It’s done. And I can barely move. I have muscles that ache in all the strangest places. Triceps, biceps, between my ribs. Calves, thighs. I swear there is not a part of me that doesn’t think lying down for a day would be a good idea.
But I am so thrilled it’s over. And sometimes that is the best feeling there is.
My little whimsy of a landscaping project is as complete as it’s going to be for a while.
The challenge for this entire area is to hide it from the full glare of anyone looking at the mountain. It was always an eyesore. And I knew the plastic was going to have to go back. But back onto a weed free and most importantly, bramble free slope.
I haven’t got the slope quite right. I ought to have taken off more of the curve of the mountain. But right now I’m happy with ‘good enough’.
Some people have heavy clay, (Lisa, I feel your pain) and some of us have wonderfully free draining soil with stones that you hit with every fork thrust. They are a devil to shift.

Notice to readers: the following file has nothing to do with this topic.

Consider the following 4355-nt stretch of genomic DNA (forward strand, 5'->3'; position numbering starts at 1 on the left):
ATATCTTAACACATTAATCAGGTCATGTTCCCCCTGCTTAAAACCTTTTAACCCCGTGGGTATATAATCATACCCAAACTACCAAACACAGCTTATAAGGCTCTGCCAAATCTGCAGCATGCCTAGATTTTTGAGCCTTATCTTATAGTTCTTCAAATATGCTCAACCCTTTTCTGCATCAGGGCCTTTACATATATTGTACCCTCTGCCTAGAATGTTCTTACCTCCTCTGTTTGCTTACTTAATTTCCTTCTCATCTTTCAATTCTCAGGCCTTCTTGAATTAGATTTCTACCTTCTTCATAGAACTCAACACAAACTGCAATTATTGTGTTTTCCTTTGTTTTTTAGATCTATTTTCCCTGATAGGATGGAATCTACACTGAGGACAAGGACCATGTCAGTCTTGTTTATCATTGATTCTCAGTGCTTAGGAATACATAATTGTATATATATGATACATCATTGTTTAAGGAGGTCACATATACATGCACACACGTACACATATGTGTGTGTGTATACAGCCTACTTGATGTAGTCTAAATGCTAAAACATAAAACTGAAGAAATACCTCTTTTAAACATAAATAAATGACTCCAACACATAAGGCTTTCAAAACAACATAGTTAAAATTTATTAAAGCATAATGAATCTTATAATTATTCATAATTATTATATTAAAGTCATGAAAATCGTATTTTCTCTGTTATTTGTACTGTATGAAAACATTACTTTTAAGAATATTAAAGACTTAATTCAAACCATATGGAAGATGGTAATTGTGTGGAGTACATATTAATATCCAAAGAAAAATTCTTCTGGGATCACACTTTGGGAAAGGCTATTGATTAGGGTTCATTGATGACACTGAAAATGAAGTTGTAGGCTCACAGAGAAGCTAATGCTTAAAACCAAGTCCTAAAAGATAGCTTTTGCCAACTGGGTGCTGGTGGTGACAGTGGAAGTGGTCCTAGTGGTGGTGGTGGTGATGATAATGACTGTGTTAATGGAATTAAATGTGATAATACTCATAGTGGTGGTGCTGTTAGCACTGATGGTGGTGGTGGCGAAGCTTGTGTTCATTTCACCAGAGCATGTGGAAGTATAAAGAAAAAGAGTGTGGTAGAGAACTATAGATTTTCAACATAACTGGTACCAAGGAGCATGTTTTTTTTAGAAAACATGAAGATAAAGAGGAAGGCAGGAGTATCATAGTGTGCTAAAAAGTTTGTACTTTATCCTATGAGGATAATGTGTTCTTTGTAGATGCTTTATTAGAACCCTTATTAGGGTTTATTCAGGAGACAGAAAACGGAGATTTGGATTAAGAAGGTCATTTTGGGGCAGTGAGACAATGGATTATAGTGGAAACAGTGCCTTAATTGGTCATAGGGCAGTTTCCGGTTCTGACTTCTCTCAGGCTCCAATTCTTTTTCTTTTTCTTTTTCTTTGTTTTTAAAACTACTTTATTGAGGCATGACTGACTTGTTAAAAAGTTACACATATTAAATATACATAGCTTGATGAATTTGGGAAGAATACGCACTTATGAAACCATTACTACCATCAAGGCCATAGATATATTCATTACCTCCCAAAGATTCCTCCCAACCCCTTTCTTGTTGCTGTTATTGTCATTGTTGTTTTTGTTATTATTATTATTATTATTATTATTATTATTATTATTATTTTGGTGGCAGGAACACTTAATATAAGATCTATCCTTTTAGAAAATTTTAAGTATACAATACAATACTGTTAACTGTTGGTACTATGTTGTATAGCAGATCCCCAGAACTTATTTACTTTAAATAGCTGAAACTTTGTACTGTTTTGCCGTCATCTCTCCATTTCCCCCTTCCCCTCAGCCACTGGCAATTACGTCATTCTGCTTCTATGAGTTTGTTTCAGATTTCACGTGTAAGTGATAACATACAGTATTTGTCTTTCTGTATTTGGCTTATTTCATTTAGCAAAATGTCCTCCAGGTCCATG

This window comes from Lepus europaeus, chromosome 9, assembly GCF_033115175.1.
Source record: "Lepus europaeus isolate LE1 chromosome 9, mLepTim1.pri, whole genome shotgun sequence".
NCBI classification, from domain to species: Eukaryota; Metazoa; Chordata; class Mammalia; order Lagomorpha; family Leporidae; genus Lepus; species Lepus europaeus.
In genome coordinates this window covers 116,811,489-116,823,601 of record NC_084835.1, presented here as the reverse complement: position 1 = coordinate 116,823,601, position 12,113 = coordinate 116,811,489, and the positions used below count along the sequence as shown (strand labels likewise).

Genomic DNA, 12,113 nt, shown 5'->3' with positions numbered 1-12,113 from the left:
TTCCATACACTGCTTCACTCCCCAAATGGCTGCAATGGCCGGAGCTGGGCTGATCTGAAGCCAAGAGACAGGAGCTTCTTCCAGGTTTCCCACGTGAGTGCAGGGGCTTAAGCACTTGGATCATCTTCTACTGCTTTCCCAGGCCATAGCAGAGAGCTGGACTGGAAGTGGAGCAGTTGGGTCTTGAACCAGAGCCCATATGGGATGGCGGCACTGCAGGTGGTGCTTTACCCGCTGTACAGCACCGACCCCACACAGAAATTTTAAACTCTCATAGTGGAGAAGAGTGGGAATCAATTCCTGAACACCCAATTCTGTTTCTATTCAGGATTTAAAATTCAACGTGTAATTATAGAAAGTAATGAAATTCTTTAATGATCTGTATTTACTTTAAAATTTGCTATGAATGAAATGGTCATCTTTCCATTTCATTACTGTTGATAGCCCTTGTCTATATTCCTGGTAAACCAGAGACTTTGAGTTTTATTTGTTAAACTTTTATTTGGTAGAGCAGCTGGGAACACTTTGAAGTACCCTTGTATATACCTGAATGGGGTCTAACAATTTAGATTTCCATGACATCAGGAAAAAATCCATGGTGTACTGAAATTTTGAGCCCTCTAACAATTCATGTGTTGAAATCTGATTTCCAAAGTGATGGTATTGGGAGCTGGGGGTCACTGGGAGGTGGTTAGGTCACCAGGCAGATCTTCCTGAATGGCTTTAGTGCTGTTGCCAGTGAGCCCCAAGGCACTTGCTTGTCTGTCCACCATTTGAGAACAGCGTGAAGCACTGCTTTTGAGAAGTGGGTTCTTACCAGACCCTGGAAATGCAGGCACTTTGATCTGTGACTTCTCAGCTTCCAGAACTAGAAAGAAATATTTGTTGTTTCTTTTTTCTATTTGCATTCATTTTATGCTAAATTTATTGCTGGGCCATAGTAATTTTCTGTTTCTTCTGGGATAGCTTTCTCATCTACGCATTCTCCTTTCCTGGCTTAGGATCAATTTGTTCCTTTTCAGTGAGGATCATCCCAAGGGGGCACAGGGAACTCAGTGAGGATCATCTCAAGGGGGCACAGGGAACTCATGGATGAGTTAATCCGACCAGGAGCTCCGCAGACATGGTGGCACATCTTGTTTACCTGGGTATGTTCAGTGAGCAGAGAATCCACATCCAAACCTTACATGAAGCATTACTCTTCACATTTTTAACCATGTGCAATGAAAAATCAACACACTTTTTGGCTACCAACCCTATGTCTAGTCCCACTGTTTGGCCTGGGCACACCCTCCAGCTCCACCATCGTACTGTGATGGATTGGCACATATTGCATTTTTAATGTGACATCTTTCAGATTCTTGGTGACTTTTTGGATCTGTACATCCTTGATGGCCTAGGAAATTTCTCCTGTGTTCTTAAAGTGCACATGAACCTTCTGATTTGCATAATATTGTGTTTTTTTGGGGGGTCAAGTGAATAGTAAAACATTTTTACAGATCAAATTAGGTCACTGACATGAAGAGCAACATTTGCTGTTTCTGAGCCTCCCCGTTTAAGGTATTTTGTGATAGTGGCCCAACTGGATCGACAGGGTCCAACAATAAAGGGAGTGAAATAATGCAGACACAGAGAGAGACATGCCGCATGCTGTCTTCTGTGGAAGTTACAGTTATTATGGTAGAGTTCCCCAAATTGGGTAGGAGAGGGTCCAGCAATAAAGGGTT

And another reason why I don’t think I’m going for more than ‘good enough’ is I don’t think I could move all those heavy chestnut pickets one more time. (I need to fill in the gaps with smaller logs when next we haul a load of chestnut from the forest.)
They came from the vineyard. Way down the mountain. And with David’s help, each one was thrown further down the mountain to the edge of the road. Then they were loaded into the back of the station wagon (five trips) and driven up to the very top of the farm.
Unloaded. Thrown up hill this time. And then placed against the relaid black plastic.
And then I made the mistake of popping up to town to get bread and a bit more plastic from Gamm Vert to cover the last two metres of potager edge.
And Daniel, the boss, said he had more pallets for me if I fancied them.
Do I?! Yes please. (Timing was far from billiant, but I’m never one to look a gift horse in the mouth.)
So he used the fork lift to get them into the car. I used every muscle I own to get them out. And then I built two new compost bins. One behind the potting shed. And one up here in the potager. If I’m ever bored, I’ll paint them. But they will fade in time.
It is tucked right in the far corner so it’s discreet. And to get it there required yet more soil excavations and yet more rock shifting.
And yes, Artur was a great little helper on this last day. He kept racing up and sitting on my kneeling pad – just when I needed to use it. But luckily he has found a new box in the potting shed with a stack of fleece. So that should keep him quiet for a week.